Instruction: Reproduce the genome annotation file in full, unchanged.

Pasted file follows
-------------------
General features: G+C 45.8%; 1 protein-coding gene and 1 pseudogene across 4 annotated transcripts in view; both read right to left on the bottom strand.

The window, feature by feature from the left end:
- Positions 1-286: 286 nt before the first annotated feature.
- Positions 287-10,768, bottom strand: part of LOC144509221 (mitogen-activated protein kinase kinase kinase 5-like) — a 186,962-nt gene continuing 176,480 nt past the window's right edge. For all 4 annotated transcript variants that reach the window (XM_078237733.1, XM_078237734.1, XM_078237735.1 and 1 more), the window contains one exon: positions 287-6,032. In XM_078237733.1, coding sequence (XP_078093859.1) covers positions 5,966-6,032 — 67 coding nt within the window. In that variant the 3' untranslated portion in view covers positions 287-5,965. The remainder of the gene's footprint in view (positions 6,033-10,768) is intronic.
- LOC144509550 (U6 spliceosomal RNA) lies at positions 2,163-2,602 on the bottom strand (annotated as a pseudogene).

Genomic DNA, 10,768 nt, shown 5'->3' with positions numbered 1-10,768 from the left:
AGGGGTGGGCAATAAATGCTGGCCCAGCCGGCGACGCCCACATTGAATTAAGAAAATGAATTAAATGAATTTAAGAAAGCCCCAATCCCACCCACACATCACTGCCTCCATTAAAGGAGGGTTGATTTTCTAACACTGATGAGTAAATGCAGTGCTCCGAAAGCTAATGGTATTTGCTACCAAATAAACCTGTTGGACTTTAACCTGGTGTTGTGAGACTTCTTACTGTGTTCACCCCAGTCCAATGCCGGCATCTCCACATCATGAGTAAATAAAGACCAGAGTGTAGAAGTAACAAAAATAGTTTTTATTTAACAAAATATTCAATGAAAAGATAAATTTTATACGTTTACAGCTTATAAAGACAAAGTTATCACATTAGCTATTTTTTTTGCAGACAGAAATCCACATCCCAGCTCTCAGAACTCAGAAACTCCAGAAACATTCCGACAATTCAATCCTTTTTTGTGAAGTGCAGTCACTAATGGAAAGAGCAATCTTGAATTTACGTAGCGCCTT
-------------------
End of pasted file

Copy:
General features: G+C 45.8%; 1 protein-coding gene and 1 pseudogene across 4 annotated transcripts in view; both read right to left on the bottom strand.

The window, feature by feature from the left end:
- Positions 1-286: 286 nt before the first annotated feature.
- Positions 287-10,768, bottom strand: part of LOC144509221 (mitogen-activated protein kinase kinase kinase 5-like) — a 186,962-nt gene continuing 176,480 nt past the window's right edge. For all 4 annotated transcript variants that reach the window (XM_078237733.1, XM_078237734.1, XM_078237735.1 and 1 more), the window contains one exon: positions 287-6,032. In XM_078237733.1, coding sequence (XP_078093859.1) covers positions 5,966-6,032 — 67 coding nt within the window. In that variant the 3' untranslated portion in view covers positions 287-5,965. The remainder of the gene's footprint in view (positions 6,033-10,768) is intronic.
- LOC144509550 (U6 spliceosomal RNA) lies at positions 2,163-2,602 on the bottom strand (annotated as a pseudogene).

Genomic DNA, 10,768 nt, shown 5'->3' with positions numbered 1-10,768 from the left:
AGGGGTGGGCAATAAATGCTGGCCCAGCCGGCGACGCCCACATTGAATTAAGAAAATGAATTAAATGAATTTAAGAAAGCCCCAATCCCACCCACACATCACTGCCTCCATTAAAGGAGGGTTGATTTTCTAACACTGATGAGTAAATGCAGTGCTCCGAAAGCTAATGGTATTTGCTACCAAATAAACCTGTTGGACTTTAACCTGGTGTTGTGAGACTTCTTACTGTGTTCACCCCAGTCCAATGCCGGCATCTCCACATCATGAGTAAATAAAGACCAGAGTGTAGAAGTAACAAAAATAGTTTTTATTTAACAAAATATTCAATGAAAAGATAAATTTTATACGTTTACAGCTTATAAAGACAAAGTTATCACATTAGCTATTTTTTTTGCAGACAGAAATCCACATCCCAGCTCTCAGAACTCAGAAACTCCAGAAACATTCCGACAATTCAATCCTTTTTTGTGAAGTGCAGTCACTAATGGAAAGAGCAATCTTGAATTTACGTAGCGCCTT